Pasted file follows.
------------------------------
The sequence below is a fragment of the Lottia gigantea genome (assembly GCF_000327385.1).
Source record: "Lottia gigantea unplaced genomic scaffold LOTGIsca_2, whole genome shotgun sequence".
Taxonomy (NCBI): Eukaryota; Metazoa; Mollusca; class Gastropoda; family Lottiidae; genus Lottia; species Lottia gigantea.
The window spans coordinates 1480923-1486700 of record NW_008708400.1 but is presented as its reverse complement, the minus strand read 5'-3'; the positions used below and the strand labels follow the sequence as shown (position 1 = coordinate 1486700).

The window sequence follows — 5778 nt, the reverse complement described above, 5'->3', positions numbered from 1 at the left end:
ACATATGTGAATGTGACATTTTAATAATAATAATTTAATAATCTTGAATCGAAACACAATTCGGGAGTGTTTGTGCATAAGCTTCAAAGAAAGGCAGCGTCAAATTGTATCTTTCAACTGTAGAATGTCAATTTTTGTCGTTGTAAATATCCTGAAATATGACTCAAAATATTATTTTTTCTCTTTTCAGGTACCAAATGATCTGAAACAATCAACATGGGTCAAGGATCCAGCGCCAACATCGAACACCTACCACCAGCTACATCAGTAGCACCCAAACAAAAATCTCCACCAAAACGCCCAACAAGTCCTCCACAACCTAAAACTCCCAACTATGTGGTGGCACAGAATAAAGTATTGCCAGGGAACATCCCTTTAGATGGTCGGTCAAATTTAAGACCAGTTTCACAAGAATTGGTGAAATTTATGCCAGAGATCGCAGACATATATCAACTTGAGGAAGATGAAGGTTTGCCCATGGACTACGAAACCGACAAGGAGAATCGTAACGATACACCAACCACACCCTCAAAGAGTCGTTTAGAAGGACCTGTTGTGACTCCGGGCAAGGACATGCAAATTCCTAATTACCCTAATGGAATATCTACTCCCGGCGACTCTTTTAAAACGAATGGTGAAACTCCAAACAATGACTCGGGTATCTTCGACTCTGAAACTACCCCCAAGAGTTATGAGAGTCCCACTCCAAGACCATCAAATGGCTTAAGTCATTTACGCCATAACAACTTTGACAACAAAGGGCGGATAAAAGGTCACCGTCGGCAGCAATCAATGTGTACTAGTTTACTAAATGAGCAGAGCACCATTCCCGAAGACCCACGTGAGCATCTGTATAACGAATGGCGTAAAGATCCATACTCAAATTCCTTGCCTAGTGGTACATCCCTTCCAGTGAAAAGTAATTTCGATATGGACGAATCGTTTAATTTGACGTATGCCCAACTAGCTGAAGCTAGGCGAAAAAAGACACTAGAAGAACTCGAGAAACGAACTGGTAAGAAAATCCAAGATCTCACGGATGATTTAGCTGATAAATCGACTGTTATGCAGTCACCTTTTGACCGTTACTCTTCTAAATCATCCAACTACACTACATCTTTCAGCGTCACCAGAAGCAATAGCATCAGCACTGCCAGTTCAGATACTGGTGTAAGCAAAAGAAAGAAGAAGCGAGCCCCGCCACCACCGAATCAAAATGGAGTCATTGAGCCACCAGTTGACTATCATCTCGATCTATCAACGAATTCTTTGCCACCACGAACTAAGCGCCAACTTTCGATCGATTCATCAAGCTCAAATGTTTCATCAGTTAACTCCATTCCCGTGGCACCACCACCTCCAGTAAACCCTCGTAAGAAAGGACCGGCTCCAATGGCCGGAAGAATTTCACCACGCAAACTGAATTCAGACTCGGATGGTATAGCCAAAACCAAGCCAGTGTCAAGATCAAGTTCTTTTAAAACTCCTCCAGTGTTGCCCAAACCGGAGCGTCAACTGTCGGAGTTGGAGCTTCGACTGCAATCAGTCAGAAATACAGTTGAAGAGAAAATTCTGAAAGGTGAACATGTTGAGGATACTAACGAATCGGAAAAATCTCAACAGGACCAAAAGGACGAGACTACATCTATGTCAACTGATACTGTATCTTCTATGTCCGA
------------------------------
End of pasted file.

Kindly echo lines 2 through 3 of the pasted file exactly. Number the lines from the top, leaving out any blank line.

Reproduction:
Source record: "Lottia gigantea unplaced genomic scaffold LOTGIsca_2, whole genome shotgun sequence".
Taxonomy (NCBI): Eukaryota; Metazoa; Mollusca; class Gastropoda; family Lottiidae; genus Lottia; species Lottia gigantea.